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History of the Panama Canal and its long-range consequences of American acquisition and ownership of the canal on Panama - Research Paper Example

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History of the Panama Canal and the Long-Range Consequences of American Acquisition and Ownership of the Canal on Panama Title of the course March 27, 2011 1. Introduction The construction of Panama Canal proved to be one of the costliest undertakings of the early twentieth century…
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History of the Panama Canal and its long-range consequences of American acquisition and ownership of the canal on Panama
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"History of the Panama Canal and its long-range consequences of American acquisition and ownership of the canal on Panama"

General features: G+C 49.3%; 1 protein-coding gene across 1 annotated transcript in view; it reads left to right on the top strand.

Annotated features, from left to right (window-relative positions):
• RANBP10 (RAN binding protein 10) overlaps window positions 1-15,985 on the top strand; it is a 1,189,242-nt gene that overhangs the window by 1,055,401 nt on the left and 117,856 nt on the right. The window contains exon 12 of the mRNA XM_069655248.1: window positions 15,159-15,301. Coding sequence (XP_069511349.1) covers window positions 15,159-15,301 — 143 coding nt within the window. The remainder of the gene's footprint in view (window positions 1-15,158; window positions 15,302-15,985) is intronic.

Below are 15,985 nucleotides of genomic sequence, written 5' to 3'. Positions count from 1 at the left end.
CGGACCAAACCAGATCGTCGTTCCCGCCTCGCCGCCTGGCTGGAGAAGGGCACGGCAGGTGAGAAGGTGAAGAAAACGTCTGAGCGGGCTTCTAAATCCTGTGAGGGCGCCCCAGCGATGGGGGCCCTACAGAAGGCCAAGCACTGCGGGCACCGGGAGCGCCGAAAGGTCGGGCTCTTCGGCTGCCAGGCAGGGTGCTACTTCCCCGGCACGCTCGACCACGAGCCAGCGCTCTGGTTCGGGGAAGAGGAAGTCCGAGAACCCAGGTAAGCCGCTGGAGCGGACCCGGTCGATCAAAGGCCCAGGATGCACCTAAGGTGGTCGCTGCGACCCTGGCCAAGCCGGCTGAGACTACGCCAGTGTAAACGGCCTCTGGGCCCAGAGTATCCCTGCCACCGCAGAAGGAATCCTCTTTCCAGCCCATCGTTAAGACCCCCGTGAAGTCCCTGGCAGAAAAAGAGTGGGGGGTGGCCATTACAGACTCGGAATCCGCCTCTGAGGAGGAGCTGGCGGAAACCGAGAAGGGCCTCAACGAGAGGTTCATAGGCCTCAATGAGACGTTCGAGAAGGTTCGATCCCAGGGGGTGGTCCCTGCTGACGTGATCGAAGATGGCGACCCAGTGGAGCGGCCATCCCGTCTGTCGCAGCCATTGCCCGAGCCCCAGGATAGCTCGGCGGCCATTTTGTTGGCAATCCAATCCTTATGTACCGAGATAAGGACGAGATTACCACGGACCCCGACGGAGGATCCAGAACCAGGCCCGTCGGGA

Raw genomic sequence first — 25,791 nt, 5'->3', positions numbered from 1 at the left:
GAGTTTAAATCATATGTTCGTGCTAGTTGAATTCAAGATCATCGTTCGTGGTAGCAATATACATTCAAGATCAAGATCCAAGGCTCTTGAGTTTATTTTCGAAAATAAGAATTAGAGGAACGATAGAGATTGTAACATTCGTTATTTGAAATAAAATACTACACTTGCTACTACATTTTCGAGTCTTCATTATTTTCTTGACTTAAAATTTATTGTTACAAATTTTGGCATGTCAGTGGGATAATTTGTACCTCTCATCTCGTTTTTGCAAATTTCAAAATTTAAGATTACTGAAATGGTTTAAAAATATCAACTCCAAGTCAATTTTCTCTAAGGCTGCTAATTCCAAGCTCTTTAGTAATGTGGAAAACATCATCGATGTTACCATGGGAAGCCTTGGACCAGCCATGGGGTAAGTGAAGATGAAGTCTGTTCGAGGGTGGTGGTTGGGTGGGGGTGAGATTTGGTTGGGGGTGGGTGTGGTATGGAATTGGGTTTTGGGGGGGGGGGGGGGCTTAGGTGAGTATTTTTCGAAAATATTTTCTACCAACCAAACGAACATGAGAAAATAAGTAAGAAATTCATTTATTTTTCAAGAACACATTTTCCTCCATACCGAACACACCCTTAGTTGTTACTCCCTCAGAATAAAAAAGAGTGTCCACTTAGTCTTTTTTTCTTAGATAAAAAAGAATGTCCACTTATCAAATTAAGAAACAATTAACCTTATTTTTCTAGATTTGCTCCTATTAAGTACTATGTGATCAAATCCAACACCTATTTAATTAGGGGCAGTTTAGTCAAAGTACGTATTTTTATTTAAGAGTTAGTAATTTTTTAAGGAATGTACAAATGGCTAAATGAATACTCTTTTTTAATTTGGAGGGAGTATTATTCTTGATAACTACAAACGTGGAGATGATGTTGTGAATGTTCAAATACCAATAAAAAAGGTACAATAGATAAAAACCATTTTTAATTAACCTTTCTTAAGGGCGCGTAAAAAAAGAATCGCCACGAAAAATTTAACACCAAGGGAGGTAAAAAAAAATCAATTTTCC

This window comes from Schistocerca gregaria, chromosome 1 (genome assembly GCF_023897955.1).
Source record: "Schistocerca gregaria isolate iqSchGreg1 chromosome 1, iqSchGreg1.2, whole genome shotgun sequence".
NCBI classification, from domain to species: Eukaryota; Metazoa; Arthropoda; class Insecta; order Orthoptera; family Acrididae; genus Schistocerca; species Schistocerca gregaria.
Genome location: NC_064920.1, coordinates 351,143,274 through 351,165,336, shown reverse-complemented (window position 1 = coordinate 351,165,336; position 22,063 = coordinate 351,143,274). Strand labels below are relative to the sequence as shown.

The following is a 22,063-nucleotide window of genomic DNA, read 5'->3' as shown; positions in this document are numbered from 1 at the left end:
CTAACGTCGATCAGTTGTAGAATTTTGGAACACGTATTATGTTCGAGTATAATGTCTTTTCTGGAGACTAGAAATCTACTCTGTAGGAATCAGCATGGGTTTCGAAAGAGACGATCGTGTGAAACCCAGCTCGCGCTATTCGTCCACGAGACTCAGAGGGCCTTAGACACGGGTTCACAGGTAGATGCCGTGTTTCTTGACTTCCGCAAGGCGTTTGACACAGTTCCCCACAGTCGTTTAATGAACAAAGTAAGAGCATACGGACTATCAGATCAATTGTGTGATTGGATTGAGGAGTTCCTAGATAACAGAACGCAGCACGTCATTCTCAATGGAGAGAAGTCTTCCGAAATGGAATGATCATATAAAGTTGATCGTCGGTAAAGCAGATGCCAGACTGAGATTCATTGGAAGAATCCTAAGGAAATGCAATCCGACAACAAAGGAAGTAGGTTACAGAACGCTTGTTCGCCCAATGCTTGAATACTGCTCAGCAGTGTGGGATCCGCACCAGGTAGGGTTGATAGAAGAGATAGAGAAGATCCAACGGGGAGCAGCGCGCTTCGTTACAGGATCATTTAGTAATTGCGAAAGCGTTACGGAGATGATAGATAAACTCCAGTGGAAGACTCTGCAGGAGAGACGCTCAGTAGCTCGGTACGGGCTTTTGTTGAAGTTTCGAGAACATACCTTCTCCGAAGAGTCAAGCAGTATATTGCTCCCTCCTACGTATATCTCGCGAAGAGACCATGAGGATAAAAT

Download file to see previous pages This paper purports to analyze the history of the Panama Canal and implications of its construction and ownership by the USA. The author believes that the construction of the Panama Canal was driven mainly by the greater geopolitical considerations of the Roosevelt Administration. The further analysis will aim at expounding and broadening exactly this point. 2. General Body a. Early History Even though the existence of narrow isthmus between the Atlantic and the Pacific had been known since 1513, when the expedition of Vasco Nunez de Balboa saw the Pacific for the first time1, no serious attempts to dig a permanent waterway through the isthmus were made by the Spanish authorities. Nevertheless, the use of the Panama Isthmus for the transportation of the loads of gold by land from the Spanish colonies of South America to the Atlantic coast foreshadowed the future role of the place as an important transportation hub2. i) The Scottish Attempt The unlikely competitors to the Spanish predominance in the region were actually the first to conceive the possibility of using the Isthmus of Panama for the purposes of interoceanic trade. The desperation of the Scottish traders at their country’s inability to compete efficiently with the greater maritime powers led them to contemplate the prospects of establishing trade colony near the Isthmus in order to engage in lucrative transit trade with the countries of Far East, shipping their goods from one ocean to another3. Unfortunately, this so-called ‘Darien scheme’, which consisted of brief attempt at establishing a settlement a two additional failed expeditions in 1698-1699 was doomed to failure from the very outset: not only were the merchants that provided initial capital for this venture unable to sustain long-term expenses4, but also the harsh natural conditions of the place led to the virtual epidemic among the settlers, and in the end this colonial adventure turned out to be a manifest failure. For the next century, there were no comparable ambitious projects for exploiting the narrow Isthmus of Panama in interoceanic trade. The first scientifically grounded proposal for the construction of the Canal that was to unite two oceans was expounded by famous scientist and traveler Alexander Humboldt5. From his travels in Central America, he came to believe that it was possible to start the construction of permanent waterway in nine locations, including Panama, though he evidently thought that the territory of Nicaragua was more suitable for such an endeavor6. Humboldt’s judgment on the feasibility of interoceanic canal project marked the beginning of ‘Panama fever’ that was to reach its peak in the second half of the nineteenth century. ii) The Panama Railway The first involvement of the USA in the affairs of Panama and its attempts to secure the territory there for its commercial purposes dates back to this period as well. While it was Thomas Jefferson who first among American statesmen envisaged the possibility of inter-Isthmus canal as early as 17887, the USA was for the first time involved in the canal project in 1826, when the government of Grand Colombia asked both the USA and Great Britain to ...Download file to see next pagesRead More
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